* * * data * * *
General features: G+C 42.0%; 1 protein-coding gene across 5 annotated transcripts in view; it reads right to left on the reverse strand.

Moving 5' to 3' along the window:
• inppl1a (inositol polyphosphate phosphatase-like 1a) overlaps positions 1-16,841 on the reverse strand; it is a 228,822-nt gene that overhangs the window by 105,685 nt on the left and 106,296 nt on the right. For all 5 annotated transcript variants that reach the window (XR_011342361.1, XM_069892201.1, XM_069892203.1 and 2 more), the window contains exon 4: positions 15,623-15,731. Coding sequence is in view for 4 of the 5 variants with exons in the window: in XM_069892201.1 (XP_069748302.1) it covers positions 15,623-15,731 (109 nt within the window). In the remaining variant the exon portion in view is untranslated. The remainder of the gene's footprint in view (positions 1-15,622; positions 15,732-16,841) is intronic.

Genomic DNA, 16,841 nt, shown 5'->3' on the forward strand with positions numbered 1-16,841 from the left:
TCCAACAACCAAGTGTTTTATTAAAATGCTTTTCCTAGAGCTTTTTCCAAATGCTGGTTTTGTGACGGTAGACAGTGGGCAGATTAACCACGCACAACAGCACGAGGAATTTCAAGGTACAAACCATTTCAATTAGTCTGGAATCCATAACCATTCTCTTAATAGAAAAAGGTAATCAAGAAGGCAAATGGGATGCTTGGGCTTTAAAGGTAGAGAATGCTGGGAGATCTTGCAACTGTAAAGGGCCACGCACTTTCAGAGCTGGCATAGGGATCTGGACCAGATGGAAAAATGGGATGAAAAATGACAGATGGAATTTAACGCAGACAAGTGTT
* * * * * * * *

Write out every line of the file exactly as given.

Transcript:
General features: G+C 42.0%; 1 protein-coding gene across 5 annotated transcripts in view; it reads right to left on the reverse strand.

Moving 5' to 3' along the window:
• inppl1a (inositol polyphosphate phosphatase-like 1a) overlaps positions 1-16,841 on the reverse strand; it is a 228,822-nt gene that overhangs the window by 105,685 nt on the left and 106,296 nt on the right. For all 5 annotated transcript variants that reach the window (XR_011342361.1, XM_069892201.1, XM_069892203.1 and 2 more), the window contains exon 4: positions 15,623-15,731. Coding sequence is in view for 4 of the 5 variants with exons in the window: in XM_069892201.1 (XP_069748302.1) it covers positions 15,623-15,731 (109 nt within the window). In the remaining variant the exon portion in view is untranslated. The remainder of the gene's footprint in view (positions 1-15,622; positions 15,732-16,841) is intronic.

Genomic DNA, 16,841 nt, shown 5'->3' on the forward strand with positions numbered 1-16,841 from the left:
TCCAACAACCAAGTGTTTTATTAAAATGCTTTTCCTAGAGCTTTTTCCAAATGCTGGTTTTGTGACGGTAGACAGTGGGCAGATTAACCACGCACAACAGCACGAGGAATTTCAAGGTACAAACCATTTCAATTAGTCTGGAATCCATAACCATTCTCTTAATAGAAAAAGGTAATCAAGAAGGCAAATGGGATGCTTGGGCTTTAAAGGTAGAGAATGCTGGGAGATCTTGCAACTGTAAAGGGCCACGCACTTTCAGAGCTGGCATAGGGATCTGGACCAGATGGAAAAATGGGATGAAAAATGACAGATGGAATTTAACGCAGACAAGTGTT